The Burglar Who Liked to Quote Kipling - By Lawrence Block


I suppose he must have been in his early twenties. It was hard to be sure of his age because there was so little of his face available for study. His red-brown beard began just below his eyes, which in turn lurked behind thick-lensed horn-rims. He wore a khaki army shirt, unbuttoned, and beneath it his T-shirt advertised the year’s fashionable beer, a South Dakota brand reputedly brewed with organic water. His pants were brown corduroy, his running shoes blue with a gold stripe. He was toting a Braniff Airlines flight bag in one ill-manicured hand and the Everyman’s Library edition of The Poems of William Cowper in the other.

He set the book down next to the cash register, reached into a pocket, found two quarters, and placed them on the counter alongside the book.

“Ah, poor Cowper,” I said, picking up the book. Its binding was shaky, which was why it had found its way to my bargain table. “My favorite’s ‘The Retired Cat.’ I’m pretty sure it’s in this edition.” He shifted his weight from foot to foot while I scanned the table of contents. “Here it is. Page one-fifty. You know the poem?”

“I don’t think so.”

“You’ll love it. The bargain books are forty cents or three for a dollar, which is even more of a bargain. You just want the one?”

“That’s right.” He pushed the two quarters an inch or so closer to me. “Just the one.”

“Fine,” I said. I looked at his face. All I could really see was his brow, and it looked untroubled, and I would have to do something about that. “Forty cents for the Cowper, and three cents for the Governor in Albany, mustn’t forget him, and what does that come to?” I leaned over the counter and dazzled him with my pearly-whites. “I make it thirty-two dollars and seventy cents,” I said.


“That copy of Byron. Full morocco, marbled endpapers, and I believe it’s marked fifteen dollars. The Wallace Stevens is a first edition and it’s a bargain at twelve. The novel you took was only three dollars or so, and I suppose you just wanted to read it because you couldn’t get anything much reselling it.”

“I don’t know what you’re talking about.”

I moved out from behind the counter, positioning myself between him and the door. He didn’t look as though he intended to sprint but he was wearing running shoes and you never can tell. Thieves are an unpredictable lot.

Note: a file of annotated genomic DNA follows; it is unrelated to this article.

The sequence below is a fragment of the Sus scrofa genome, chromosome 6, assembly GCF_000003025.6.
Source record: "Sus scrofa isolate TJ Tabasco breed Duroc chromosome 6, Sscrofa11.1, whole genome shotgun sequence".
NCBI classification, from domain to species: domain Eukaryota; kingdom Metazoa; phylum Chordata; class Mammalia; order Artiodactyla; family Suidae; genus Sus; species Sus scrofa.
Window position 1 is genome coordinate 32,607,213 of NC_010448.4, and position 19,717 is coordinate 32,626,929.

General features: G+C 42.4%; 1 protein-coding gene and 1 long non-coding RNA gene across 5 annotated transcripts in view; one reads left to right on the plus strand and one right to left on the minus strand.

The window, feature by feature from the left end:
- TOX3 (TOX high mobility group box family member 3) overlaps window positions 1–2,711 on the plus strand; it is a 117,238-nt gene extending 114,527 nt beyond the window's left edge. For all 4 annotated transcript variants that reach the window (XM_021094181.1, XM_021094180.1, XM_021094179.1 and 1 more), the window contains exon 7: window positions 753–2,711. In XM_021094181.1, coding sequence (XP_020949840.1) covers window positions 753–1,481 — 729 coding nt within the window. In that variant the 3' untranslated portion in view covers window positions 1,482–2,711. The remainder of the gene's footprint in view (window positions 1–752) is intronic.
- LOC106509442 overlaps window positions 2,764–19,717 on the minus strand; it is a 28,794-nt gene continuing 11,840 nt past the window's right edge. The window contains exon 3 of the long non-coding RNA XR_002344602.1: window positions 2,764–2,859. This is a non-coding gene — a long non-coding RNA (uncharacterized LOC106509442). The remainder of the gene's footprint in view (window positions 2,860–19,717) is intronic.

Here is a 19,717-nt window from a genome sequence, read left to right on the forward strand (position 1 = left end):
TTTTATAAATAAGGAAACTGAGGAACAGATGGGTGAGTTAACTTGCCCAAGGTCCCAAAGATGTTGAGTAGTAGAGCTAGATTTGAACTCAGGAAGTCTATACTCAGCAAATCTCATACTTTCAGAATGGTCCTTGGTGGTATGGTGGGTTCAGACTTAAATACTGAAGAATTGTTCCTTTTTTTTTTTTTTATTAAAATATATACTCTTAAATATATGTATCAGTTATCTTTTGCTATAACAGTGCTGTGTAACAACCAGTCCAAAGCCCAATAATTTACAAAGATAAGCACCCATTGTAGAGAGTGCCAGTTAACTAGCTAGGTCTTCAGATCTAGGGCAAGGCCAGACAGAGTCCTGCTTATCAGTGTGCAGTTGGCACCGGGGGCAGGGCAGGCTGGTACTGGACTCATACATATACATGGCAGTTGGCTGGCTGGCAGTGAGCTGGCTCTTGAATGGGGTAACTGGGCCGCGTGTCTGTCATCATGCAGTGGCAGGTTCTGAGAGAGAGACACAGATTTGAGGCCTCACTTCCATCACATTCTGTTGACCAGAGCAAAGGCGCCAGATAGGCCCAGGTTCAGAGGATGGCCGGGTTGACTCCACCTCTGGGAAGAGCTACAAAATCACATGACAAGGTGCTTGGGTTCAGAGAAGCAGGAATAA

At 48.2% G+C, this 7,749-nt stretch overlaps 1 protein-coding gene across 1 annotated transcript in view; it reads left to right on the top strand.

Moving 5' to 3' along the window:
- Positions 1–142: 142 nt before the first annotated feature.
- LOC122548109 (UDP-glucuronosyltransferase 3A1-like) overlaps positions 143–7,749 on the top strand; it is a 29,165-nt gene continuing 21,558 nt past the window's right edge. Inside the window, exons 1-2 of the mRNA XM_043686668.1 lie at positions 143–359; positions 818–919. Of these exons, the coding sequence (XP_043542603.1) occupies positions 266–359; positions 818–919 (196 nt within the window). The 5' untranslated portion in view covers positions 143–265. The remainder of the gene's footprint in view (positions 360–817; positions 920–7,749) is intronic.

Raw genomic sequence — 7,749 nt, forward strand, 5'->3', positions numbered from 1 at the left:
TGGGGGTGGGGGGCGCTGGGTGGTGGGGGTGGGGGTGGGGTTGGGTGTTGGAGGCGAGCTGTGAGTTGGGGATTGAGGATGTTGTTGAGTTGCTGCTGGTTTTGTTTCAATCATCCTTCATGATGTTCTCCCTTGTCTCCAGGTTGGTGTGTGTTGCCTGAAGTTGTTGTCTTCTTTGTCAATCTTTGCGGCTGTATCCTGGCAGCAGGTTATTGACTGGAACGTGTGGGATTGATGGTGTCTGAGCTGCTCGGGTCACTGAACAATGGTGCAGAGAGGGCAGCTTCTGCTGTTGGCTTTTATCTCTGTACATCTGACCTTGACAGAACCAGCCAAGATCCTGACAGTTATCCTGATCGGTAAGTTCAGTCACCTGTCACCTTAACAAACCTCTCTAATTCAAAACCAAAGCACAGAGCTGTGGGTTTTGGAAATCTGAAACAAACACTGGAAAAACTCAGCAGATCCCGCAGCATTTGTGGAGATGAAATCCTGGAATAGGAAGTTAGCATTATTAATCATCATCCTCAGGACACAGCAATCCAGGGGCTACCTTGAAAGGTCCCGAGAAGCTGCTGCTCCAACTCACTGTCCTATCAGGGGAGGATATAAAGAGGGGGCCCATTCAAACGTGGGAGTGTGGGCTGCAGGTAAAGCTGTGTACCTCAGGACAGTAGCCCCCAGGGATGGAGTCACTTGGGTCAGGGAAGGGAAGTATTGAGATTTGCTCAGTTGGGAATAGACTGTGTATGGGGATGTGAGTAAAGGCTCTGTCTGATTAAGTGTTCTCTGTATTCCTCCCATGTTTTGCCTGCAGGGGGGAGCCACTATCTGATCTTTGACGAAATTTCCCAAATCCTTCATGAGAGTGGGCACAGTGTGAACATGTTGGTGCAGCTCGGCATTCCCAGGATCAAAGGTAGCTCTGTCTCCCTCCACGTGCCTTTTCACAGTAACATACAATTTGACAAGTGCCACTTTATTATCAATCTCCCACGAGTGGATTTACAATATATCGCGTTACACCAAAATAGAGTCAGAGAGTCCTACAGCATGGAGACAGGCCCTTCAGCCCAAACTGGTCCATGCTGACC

“In the flight bag,” I said. “I assume you’ll want to pay for what you took.”

“This?” He looked down at the flight bag as if astonished to find it dangling from his fingers. “This is just my gym stuff. You know—sweat socks, a towel, like that.”

“Suppose you open it.”

Perspiration was beading on his forehead but he was trying to tough it out. “You can’t make me,” he said. “You’ve got no authority.”

“I can call a policeman. He can’t make you open it, either, but he can walk you over to the station house and book you, and then he can open it, and do you really want that to happen? Open the bag.”

He opened the bag. It contained sweat socks, a towel, a pair of lemon-yellow gym shorts, and the three books I had mentioned along with a nice clean first edition of Steinbeck’s The Wayward Bus, complete with dust wrapper. It was marked $17.50, which seemed a teensy bit high.

“I didn’t get that here,” he said.

“You have a bill of sale for it?”

“No, but—”

I scribbled briefly, then gave him another smile. “Let’s call it fifty dollars even,” I said, “and let’s have it.”

“You’re charging me for the Steinbeck?”


“But I had it with me when I came in.”

“Fifty dollars,” I said.

“Look, I don’t want to buy these books.” He rolled his eyes at the ceiling. “Oh God, why did I have to come in here in the first place? Look, I don’t want any trouble.”

“Neither do I.”

“And the last thing I want is to buy anything. Look, keep the books, keep the Steinbeck too, the hell with it. Just let me get out of here, huh?”

“I think you should buy the books.”

“I don’t have the money. I got fifty cents. Look, keep the fifty cents too, okay? Keep the shorts and the towel, keep the sweat socks, okay? Just let me get the hell out of here, okay?”

“You don’t have any money?”

“No, nothing. Just the fifty cents. Look—”

“Let’s see your wallet.”

“What are you—I don’t have a wallet.”

“Right hip pocket. Take it out and hand